A study from 2014 found that strong support for a policy among the middle class has virtually no effect on whether that policy will be adopted. In contrast, strong support among Americans in the top income decile—those who earn at least $173,000 a year—doubles the probability that a policy will be adopted.

Who was most likely to champion the fashionable “defund the police” cause in 2020 and 2021?

A nationwide survey from YouGov found that Americans in the highest income category were by far the most supportive of defunding the police. Among Democratic voters, white Democrats were more likely to support reducing police funding than black or Hispanic Democrats.

In response to elite opinion in 2020, New York, Los Angeles, Chicago, Seattle, Austin, and many other major cities in the U.S. reduced police spending.

Most people didn’t want to defund the police, but the most affluent sector of society did. And so it was implemented.

French sociologist Pierre Bourdieu argued that “distance from necessity” signals high social class. Similarly, in his book Class: A Guide Through the American Status System, Paul Fussell points out that the presence of physical danger is a marker of low social class. For instance, among occupations, a big reason why being a diesel mechanic or an electric power line installer is considered working class—while being a schoolteacher is middle class—is that the former jobs are more dangerous.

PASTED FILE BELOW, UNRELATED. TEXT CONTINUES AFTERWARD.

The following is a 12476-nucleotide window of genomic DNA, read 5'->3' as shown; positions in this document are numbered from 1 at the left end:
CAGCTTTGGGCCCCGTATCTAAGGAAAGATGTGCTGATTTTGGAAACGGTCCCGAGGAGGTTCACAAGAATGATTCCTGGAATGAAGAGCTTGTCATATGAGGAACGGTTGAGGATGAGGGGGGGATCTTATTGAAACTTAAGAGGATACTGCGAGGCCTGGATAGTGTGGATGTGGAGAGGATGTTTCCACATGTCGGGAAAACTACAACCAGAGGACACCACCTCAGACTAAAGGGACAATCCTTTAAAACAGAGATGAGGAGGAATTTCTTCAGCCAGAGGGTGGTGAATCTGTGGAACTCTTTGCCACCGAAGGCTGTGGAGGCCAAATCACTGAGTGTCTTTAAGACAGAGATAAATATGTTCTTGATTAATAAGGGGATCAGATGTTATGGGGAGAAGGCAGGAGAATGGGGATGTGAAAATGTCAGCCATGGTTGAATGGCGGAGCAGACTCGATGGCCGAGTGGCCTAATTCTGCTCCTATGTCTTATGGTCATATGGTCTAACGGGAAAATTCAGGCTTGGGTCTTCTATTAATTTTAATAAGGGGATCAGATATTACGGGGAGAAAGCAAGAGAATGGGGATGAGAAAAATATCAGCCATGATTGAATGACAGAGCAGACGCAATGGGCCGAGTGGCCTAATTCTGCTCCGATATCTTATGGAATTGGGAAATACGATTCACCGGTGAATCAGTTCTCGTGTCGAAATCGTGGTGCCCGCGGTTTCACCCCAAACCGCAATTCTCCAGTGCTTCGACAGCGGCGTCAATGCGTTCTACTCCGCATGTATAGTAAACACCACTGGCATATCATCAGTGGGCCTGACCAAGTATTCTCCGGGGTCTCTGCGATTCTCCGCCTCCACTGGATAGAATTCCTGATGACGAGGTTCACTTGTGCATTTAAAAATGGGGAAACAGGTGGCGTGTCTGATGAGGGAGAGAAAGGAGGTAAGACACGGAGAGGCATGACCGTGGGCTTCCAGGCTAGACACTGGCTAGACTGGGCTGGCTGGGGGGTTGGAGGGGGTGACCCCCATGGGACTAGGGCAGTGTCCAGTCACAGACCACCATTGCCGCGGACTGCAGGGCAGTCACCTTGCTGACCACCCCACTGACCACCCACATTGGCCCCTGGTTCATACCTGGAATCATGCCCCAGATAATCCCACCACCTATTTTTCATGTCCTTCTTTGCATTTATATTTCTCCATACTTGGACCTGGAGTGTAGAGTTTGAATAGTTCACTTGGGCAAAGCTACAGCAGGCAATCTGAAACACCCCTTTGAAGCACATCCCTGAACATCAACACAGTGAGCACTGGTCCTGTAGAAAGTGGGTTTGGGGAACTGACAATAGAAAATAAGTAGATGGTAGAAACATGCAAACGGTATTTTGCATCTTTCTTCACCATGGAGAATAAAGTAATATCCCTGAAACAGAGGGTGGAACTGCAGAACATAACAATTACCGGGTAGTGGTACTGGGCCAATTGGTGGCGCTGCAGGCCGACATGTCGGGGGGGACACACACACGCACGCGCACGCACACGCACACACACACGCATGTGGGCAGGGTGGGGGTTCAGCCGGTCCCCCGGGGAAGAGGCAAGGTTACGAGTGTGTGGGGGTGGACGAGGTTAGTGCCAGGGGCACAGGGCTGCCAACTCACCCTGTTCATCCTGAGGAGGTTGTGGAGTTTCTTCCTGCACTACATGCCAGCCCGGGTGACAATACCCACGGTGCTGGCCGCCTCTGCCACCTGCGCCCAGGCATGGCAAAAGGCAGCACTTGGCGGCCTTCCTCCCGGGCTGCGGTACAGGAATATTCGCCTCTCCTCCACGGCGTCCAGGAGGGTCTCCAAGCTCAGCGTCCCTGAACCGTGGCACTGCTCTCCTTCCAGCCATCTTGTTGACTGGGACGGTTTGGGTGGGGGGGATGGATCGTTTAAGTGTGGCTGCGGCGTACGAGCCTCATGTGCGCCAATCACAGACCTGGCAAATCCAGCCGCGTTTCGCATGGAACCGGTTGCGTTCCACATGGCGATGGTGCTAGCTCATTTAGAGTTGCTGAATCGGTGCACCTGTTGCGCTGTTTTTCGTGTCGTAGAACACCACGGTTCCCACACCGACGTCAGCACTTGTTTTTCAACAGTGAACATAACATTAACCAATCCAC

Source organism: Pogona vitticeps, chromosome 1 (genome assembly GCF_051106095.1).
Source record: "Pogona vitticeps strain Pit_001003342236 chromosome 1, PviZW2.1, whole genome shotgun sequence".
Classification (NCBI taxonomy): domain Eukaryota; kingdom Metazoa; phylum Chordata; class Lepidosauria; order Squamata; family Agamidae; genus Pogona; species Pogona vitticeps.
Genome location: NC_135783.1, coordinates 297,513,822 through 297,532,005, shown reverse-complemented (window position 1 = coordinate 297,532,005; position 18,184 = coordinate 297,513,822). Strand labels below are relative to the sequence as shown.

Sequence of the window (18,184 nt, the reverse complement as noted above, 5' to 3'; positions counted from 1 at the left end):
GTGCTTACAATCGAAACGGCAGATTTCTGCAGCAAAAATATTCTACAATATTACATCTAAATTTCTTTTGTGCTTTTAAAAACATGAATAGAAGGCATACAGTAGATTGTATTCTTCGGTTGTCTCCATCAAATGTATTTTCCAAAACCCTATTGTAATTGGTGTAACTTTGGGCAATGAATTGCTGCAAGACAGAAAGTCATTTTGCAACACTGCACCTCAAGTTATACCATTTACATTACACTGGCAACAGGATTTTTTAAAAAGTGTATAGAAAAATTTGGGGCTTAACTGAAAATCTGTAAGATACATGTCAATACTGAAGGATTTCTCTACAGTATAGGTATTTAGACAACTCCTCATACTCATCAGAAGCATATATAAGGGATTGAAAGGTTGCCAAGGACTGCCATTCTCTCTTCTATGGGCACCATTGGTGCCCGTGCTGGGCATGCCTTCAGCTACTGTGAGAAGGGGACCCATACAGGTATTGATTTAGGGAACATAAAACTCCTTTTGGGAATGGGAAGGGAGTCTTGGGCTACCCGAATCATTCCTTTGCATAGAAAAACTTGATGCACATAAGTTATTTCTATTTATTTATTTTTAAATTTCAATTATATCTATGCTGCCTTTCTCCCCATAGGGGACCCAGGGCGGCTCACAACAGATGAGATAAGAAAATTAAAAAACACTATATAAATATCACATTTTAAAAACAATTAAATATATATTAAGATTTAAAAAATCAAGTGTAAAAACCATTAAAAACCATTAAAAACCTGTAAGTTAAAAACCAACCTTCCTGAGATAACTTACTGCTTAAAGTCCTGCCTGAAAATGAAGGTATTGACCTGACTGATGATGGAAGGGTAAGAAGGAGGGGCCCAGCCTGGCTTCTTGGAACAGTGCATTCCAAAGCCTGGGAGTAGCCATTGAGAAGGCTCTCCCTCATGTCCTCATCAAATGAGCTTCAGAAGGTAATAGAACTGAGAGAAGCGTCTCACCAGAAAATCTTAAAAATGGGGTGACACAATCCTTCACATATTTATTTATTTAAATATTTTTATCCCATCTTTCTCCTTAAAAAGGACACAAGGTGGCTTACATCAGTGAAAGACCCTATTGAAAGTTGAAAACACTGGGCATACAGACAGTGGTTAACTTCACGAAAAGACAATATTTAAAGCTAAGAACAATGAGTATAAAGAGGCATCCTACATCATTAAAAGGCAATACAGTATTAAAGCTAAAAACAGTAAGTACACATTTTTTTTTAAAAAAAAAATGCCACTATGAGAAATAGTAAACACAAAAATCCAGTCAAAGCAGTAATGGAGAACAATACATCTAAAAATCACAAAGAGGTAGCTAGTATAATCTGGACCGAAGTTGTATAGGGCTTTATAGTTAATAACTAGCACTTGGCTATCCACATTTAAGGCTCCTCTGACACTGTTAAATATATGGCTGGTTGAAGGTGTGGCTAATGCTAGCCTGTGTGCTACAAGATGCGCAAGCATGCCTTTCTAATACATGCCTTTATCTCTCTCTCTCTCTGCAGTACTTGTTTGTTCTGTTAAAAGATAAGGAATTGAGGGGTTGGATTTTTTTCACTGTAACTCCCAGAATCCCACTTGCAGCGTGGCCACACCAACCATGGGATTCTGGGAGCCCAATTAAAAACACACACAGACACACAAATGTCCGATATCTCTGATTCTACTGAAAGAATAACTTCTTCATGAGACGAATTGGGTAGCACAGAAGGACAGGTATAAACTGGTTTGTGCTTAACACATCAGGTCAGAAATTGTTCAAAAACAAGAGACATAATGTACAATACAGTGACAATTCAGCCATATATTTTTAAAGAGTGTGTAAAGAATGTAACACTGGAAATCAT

The vast majority of educated people have never been in a real fight or experienced serious physical injury. On occasion, I’ve wondered if this is why many of them believe words are “violence.” They have never known serious physical pain. I recently spoke with an editor at a prestigious magazine who explained how shocked he was to learn from Tara Westover’s memoir Educated how frequently people who work in junkyards experience cuts, scrapes, bruises, and burns. Physical pain—even bodily soreness—was just not a reality in this person’s world.

I had a professor in college who liked to say that common sense is like air: the higher you go, the thinner it gets. Sadly, it will probably take more high-profile deaths and attacks for people to wake up. When a bunch of peasants are killed, the luxury belief class shrugs. But when the nobility and petty nobility are targeted, the narrative shifts. It’s only when those in positions of influence and privilege feel the consequences of their beliefs and policies that real change is seriously considered.

Correction: A previous version of this article stated that Ryan Carson was murdered in the Crown Heights neighborhood of Brooklyn. He was killed in Bedford–Stuyvesant. The Free Press regrets the error.

A version of this essay first published on Rob Henderson’s Substack. Follow him on X (né Twitter) @robkhenderson.